I thought about when I was beginning to learn photography and I was baffled by all the terminology and what it all meant, so I thought I’d put it in basic layman’s language and put it on my site for all, to try and help anyone who is just starting out.
Aperture – Like the iris in your eye. Controls how much light is let in through the lens. The size is measured in f stops; the lower the number, the wider the aperture. E.g. a number of f4 is wide open, f16 is a small opening. If you increase the f- number by 1 stop (e.g. f4 to f5.6) it decreases the amount of light by half. Also controls how much of the image is in focus. Higher numbers mean more is in focus from front to back of the image.
Shutter speed – length of time the shutter is open. Measured in seconds from 1/4000th of a second to 30 seconds. If the shutter speed is doubled the amount of light is halved. Also known as exposure time. Bulb setting is for locking the shutter open for extremely long exposures.
Exposure – The taking of a picture. Correct exposure is a combination of aperture and shutter speed letting the right amount of light into the camera. Under exposure is not enough light, over exposure is too much light. Therefore it’s desirable to have the combination of aperture and shutter speed right for the amount of light available.
Metering – calculating which aperture / shutter speed settings to use. Cameras have a built in meter to work this out for you or you can get an off camera light meter to take readings.
F-stops – the aperture measurement. The numbers on the lens barrel indicate the f-stop. Also known as stops.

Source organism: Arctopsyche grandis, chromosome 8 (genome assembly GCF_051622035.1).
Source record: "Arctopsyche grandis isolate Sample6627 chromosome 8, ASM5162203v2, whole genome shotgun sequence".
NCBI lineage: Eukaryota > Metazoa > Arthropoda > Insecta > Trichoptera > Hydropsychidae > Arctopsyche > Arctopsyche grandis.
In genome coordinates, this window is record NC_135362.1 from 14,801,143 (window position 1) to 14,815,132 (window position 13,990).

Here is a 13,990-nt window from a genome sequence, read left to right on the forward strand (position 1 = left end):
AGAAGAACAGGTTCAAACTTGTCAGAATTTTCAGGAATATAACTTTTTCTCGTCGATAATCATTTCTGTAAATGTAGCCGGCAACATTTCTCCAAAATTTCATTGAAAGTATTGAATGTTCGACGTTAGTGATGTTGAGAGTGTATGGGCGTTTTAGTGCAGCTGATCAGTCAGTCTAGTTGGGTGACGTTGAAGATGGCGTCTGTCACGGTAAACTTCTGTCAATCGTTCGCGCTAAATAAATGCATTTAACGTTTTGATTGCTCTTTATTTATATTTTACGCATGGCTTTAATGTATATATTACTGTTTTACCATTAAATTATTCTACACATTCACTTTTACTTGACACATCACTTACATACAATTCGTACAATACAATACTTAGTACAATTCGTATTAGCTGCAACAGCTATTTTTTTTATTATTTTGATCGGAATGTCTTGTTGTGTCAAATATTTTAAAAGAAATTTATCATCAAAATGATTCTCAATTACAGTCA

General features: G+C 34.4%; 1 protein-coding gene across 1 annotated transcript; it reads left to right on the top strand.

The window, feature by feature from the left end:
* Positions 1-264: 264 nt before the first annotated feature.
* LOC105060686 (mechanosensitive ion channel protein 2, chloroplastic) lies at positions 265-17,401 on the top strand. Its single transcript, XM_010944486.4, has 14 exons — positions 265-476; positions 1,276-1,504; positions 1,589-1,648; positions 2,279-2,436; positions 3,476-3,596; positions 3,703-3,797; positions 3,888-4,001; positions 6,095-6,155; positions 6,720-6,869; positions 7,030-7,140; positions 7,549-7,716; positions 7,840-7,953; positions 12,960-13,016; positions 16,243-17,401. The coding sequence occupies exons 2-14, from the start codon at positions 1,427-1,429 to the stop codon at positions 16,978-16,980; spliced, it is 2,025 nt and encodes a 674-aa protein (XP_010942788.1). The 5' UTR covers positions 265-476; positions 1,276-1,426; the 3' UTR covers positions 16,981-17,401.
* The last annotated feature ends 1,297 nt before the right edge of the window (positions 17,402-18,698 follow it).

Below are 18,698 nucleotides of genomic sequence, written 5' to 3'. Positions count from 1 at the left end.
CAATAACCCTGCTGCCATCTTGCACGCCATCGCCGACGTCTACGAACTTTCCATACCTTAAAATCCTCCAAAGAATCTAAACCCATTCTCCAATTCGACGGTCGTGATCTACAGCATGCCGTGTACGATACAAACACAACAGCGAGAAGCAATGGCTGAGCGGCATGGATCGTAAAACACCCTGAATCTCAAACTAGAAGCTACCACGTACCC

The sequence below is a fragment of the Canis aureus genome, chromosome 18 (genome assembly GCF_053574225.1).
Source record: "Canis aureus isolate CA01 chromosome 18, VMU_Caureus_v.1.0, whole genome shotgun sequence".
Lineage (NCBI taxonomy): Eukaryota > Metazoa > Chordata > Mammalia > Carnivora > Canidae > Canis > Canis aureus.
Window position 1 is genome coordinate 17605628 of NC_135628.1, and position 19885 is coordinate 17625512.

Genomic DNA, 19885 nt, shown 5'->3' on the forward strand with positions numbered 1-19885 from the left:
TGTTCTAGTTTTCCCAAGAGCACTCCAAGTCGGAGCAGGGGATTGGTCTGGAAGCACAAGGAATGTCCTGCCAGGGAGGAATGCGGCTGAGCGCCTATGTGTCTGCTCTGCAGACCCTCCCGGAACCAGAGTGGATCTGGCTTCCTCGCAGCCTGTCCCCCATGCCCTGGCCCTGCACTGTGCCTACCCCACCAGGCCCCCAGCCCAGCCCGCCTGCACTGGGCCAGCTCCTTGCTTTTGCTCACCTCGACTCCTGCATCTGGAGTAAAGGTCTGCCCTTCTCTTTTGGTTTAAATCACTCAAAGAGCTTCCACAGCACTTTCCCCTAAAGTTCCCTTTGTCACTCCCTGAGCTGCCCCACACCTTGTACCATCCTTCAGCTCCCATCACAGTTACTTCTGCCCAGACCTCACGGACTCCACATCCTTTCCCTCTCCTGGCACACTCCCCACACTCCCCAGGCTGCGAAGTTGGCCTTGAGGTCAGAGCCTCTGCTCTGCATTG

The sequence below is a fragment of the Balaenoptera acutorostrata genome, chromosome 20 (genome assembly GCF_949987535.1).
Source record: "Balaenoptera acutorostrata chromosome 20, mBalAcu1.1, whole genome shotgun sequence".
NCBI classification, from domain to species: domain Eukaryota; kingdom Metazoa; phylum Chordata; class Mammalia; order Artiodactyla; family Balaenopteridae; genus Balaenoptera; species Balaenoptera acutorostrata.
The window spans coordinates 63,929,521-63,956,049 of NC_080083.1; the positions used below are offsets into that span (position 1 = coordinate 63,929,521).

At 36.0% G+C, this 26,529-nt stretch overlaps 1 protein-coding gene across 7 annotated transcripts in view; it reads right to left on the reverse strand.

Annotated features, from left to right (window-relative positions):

Bracketing – taking a number of images either side of correct exposure. I.e. you take an image at correct exposure and then under expose and over expose by a number of stops, normally 1 or 2. Any of these exposures could be correct depending on the effect you want in the final image.
ISO – Used to be the industry standard for film speed. The ISO number indicated how much light the film would record. ISO 100 would need a lot of light whereas ISO 800 needs less light but the higher the ISO the more ‘grainy’ the picture. In the digital world the ISO determines how sensitive the sensor is. The higher the ISO the more light is captured but also how grainy or ‘noisy’ the image is.
Depth of field – (DOF) The proportion or distance of objects that are in focus. E.g. a tree in the foreground is in focus but the landscape is out of focus, or everything is in focus. This is the photographer’s main artistic tool. You can show a subject in its environment or just give a hint of its environment by having the background blurred. The aperture controls this. The wider the aperture the more blurred the background.
Neutral density (ND) filters – darkened resin or glass that fit in front of the lens. They reduce the amount of light entering the lens by a number of stops. Used to get slower shutter speeds for effects like silky water or streaking clouds.
Graduated ND filters – used to prevent over exposure of part of the image. E.g. the sky is generally brighter than the foreground so using a graduated filter prevents the sky being too light. Graduated filters come in hard and soft edged and in various f-stop grades.
Polariser filter – cuts out unwanted reflections, makes the sky more blue and makes snow look whiter.